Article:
To assess the levels of K18 transgene expression relative to endogenous K14, we had to modify the approach we had used for the K16-14 protein (see Fig. 1,B), since K18 and K14 did not share a common antibody epitope. In the first approach, we subjected the Coomassie-stained, two-dimensional gels of transgenic samples to densitometry scanning, and compared directly the relative density of the K18 versus K14 spots. Using this method, transgene expression ranged from 5% to 45% of the wild-type K14 levels depending upon the mouse. The example shown in Fig. 5,A is from the transgenic line used for this and subsequent studies, which on a background of two K14 alleles is 35% ± 5%. In the second approach, we used one dimensional PAGE of IF extracts from this line, followed by immunoblot analysis with antibodies against K18 and K14, respectively. In this case, we used varying dilutions of purified recombinant human K18 and K14 as standards, so that we could determine the approximate number of nanograms of K18 and K14 in the transgenic skin extracts (Fig. 5, D and E). Two different anti-K18 antibodies, multiple gels, and multiple exposures were used in the quantitation, which again provided an estimate that the sample contained K18 at levels that were 35% ± 5% the levels of K14.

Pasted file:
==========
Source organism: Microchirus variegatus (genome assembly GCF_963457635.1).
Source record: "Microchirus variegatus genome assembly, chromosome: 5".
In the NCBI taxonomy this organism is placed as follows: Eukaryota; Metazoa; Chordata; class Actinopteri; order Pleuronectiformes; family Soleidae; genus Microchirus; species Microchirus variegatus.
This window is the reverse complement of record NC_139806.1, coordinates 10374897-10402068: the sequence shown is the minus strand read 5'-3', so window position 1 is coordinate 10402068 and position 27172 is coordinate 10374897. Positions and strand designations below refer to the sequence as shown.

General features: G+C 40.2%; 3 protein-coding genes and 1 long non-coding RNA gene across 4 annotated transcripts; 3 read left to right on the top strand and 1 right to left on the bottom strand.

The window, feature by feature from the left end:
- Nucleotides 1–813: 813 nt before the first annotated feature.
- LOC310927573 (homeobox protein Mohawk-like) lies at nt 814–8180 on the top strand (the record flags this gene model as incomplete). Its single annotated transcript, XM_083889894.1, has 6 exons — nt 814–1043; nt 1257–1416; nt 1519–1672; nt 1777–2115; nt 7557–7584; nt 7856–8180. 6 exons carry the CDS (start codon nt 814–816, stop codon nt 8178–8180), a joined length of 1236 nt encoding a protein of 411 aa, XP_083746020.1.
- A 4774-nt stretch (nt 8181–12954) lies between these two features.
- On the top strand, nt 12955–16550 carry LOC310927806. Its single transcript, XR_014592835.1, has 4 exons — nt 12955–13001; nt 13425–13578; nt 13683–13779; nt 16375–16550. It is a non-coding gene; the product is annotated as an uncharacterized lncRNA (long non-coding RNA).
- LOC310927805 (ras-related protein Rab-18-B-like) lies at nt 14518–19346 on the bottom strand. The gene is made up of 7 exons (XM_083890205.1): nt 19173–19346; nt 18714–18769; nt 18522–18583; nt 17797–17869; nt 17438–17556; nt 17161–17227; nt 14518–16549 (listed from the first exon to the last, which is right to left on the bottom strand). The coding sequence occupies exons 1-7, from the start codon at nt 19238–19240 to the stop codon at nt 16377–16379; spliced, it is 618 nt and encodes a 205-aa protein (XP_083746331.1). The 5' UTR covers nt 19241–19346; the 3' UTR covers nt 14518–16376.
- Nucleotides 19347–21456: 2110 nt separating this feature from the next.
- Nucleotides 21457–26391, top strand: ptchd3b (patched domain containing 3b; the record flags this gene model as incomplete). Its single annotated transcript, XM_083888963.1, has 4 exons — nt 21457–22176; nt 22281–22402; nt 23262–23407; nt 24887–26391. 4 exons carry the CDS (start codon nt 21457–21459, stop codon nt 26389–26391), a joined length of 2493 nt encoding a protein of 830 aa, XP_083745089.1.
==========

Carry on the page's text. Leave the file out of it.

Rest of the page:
To further explore the K18 protein on a K14 null background, we conducted immunoblot analysis, this time using one-dimensional gel electrophoresis that enabled us to examine and compare more samples. As shown in Fig. 6, the immunoblot data verified the presence of K18 and the absence of K14 in the skin of some offspring from heterozygous matings. Moreover, the K18 isolated from these skins was found in the insoluble cytoskeletal fraction, along with the other keratins, consistent with the notion that it existed as part of the keratin network. The levels of K18 were at least comparable to, if not higher than, those in the K18 transgenic mice.